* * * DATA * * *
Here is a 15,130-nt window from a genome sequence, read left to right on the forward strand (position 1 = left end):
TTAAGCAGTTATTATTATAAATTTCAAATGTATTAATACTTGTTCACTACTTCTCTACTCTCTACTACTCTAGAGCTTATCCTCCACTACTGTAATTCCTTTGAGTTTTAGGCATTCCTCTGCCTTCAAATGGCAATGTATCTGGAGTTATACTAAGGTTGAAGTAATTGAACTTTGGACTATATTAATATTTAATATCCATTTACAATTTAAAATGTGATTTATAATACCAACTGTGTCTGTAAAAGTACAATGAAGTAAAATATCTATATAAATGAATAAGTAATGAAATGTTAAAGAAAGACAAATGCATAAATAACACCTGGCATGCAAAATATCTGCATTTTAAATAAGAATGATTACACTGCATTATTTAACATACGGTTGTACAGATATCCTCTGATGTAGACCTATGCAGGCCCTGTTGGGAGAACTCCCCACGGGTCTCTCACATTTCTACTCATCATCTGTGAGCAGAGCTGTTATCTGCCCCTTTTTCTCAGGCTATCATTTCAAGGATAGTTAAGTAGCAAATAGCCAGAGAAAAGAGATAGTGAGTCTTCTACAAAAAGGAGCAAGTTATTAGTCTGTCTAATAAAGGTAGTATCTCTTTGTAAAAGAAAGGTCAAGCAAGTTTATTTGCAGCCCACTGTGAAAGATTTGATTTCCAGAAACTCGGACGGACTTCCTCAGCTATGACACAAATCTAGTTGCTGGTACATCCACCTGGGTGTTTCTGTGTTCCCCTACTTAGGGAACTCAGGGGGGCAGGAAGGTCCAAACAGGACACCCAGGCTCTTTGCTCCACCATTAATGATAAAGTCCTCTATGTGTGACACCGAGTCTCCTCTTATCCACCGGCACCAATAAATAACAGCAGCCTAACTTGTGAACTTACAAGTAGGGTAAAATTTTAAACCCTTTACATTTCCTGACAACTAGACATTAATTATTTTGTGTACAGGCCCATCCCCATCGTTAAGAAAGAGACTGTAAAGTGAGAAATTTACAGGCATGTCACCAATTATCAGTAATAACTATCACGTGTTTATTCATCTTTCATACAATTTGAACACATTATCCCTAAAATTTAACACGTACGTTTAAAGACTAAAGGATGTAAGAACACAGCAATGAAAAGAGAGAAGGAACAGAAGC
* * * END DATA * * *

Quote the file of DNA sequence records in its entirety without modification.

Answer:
Here is a 15,130-nt window from a genome sequence, read left to right on the forward strand (position 1 = left end):
TTAAGCAGTTATTATTATAAATTTCAAATGTATTAATACTTGTTCACTACTTCTCTACTCTCTACTACTCTAGAGCTTATCCTCCACTACTGTAATTCCTTTGAGTTTTAGGCATTCCTCTGCCTTCAAATGGCAATGTATCTGGAGTTATACTAAGGTTGAAGTAATTGAACTTTGGACTATATTAATATTTAATATCCATTTACAATTTAAAATGTGATTTATAATACCAACTGTGTCTGTAAAAGTACAATGAAGTAAAATATCTATATAAATGAATAAGTAATGAAATGTTAAAGAAAGACAAATGCATAAATAACACCTGGCATGCAAAATATCTGCATTTTAAATAAGAATGATTACACTGCATTATTTAACATACGGTTGTACAGATATCCTCTGATGTAGACCTATGCAGGCCCTGTTGGGAGAACTCCCCACGGGTCTCTCACATTTCTACTCATCATCTGTGAGCAGAGCTGTTATCTGCCCCTTTTTCTCAGGCTATCATTTCAAGGATAGTTAAGTAGCAAATAGCCAGAGAAAAGAGATAGTGAGTCTTCTACAAAAAGGAGCAAGTTATTAGTCTGTCTAATAAAGGTAGTATCTCTTTGTAAAAGAAAGGTCAAGCAAGTTTATTTGCAGCCCACTGTGAAAGATTTGATTTCCAGAAACTCGGACGGACTTCCTCAGCTATGACACAAATCTAGTTGCTGGTACATCCACCTGGGTGTTTCTGTGTTCCCCTACTTAGGGAACTCAGGGGGGCAGGAAGGTCCAAACAGGACACCCAGGCTCTTTGCTCCACCATTAATGATAAAGTCCTCTATGTGTGACACCGAGTCTCCTCTTATCCACCGGCACCAATAAATAACAGCAGCCTAACTTGTGAACTTACAAGTAGGGTAAAATTTTAAACCCTTTACATTTCCTGACAACTAGACATTAATTATTTTGTGTACAGGCCCATCCCCATCGTTAAGAAAGAGACTGTAAAGTGAGAAATTTACAGGCATGTCACCAATTATCAGTAATAACTATCACGTGTTTATTCATCTTTCATACAATTTGAACACATTATCCCTAAAATTTAACACGTACGTTTAAAGACTAAAGGATGTAAGAACACAGCAATGAAAAGAGAGAAGGAACAGAAGC